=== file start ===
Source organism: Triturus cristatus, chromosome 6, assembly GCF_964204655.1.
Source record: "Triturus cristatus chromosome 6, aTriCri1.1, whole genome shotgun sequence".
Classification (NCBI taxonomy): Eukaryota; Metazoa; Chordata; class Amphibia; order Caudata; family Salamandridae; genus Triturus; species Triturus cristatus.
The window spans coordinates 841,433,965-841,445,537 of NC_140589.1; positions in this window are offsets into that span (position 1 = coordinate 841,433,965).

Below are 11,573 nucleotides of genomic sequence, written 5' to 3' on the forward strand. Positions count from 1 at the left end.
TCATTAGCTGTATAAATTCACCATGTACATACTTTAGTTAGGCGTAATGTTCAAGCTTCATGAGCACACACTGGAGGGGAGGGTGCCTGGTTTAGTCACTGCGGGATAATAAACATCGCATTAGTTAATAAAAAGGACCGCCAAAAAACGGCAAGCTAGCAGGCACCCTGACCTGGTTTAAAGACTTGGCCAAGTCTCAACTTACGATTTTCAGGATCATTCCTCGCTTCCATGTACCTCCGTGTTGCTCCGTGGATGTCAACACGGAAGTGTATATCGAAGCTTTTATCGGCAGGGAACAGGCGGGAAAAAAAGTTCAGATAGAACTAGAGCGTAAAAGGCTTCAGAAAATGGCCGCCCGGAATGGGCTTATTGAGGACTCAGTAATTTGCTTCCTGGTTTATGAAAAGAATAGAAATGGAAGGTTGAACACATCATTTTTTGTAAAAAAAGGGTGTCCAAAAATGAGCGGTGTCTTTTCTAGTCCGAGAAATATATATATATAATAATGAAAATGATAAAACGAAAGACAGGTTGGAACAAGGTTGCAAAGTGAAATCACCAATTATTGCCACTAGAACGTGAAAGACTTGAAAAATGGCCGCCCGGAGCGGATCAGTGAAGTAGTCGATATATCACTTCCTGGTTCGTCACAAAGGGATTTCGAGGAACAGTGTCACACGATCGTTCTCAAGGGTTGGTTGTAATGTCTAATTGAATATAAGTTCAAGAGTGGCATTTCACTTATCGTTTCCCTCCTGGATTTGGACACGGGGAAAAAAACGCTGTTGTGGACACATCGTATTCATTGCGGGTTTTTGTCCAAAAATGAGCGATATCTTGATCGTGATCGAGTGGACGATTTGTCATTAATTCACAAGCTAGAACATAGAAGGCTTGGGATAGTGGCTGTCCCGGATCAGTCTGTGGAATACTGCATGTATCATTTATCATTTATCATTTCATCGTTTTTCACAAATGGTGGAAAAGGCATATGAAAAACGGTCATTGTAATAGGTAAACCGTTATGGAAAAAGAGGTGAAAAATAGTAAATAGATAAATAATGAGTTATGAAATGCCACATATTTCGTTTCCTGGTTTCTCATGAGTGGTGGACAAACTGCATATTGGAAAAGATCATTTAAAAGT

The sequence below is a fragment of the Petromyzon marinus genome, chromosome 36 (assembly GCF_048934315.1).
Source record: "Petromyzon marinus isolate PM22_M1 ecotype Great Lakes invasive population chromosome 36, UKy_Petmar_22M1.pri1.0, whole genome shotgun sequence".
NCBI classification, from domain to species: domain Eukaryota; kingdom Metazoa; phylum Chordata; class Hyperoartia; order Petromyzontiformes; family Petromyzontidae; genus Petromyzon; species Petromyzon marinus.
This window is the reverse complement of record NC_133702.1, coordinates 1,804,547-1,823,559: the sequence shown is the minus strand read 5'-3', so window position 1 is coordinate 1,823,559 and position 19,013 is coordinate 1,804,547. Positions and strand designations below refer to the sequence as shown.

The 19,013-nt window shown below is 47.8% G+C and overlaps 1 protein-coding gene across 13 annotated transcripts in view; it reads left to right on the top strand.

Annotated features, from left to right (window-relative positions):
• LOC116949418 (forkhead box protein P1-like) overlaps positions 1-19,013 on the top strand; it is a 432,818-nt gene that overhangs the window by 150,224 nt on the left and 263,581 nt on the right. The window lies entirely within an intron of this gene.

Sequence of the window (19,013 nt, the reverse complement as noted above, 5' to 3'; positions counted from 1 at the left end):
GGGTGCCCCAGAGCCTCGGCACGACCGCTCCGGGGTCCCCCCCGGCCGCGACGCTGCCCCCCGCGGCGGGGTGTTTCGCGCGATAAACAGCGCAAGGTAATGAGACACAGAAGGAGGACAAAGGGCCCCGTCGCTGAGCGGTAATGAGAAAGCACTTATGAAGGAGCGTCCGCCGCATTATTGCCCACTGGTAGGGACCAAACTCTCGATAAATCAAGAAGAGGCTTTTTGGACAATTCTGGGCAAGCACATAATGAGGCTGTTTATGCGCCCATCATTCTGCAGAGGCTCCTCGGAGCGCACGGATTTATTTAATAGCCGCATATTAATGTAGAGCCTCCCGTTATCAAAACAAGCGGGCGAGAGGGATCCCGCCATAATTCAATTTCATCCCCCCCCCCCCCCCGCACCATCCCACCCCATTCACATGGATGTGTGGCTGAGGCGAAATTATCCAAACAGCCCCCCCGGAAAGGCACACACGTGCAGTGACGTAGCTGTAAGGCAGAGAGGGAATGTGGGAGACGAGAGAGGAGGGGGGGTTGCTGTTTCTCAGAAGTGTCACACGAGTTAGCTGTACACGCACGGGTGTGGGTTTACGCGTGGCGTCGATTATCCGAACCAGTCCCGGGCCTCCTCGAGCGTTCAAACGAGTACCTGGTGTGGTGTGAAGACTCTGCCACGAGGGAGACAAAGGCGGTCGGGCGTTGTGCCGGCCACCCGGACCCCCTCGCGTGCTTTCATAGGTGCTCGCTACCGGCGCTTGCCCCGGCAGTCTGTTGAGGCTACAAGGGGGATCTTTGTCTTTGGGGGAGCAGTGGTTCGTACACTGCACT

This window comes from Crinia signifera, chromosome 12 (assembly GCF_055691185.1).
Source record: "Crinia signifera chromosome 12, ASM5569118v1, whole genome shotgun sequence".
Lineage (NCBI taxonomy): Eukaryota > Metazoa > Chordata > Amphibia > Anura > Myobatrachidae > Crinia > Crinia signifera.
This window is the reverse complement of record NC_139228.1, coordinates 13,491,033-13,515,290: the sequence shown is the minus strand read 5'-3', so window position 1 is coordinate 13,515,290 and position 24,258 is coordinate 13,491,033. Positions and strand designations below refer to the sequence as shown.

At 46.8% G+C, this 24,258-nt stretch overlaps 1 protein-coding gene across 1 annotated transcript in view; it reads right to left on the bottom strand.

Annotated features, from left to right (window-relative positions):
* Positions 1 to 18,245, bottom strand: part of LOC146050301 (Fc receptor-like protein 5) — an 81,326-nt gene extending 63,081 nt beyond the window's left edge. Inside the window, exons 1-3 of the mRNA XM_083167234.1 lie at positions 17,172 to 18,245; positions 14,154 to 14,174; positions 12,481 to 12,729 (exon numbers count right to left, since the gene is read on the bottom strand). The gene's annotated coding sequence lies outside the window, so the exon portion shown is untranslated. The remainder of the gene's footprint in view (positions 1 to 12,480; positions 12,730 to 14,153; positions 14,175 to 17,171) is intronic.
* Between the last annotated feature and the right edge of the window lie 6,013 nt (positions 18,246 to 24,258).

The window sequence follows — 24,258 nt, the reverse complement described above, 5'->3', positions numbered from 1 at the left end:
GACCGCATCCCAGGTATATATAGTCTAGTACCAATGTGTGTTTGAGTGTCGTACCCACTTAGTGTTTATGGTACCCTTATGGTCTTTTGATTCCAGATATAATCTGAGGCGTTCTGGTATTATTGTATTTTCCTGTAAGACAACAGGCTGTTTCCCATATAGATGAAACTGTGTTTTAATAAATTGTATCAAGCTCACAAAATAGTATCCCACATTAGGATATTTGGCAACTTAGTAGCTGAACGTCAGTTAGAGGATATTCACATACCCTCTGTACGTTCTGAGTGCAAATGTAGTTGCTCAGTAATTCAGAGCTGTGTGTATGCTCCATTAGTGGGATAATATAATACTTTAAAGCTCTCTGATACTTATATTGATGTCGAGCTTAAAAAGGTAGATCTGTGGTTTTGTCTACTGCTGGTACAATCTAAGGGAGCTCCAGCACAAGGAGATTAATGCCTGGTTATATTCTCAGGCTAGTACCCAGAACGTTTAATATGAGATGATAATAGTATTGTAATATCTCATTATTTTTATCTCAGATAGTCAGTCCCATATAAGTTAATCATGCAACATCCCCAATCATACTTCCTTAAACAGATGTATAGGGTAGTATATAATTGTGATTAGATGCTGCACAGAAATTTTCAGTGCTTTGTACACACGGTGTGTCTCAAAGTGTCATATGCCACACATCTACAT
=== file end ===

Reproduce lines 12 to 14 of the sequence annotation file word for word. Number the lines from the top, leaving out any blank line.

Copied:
Annotated features, from left to right (window-relative positions):
• LOC116949418 (forkhead box protein P1-like) overlaps positions 1-19,013 on the top strand; it is a 432,818-nt gene that overhangs the window by 150,224 nt on the left and 263,581 nt on the right. The window lies entirely within an intron of this gene.

Sequence of the window (19,013 nt, the reverse complement as noted above, 5' to 3'; positions counted from 1 at the left end):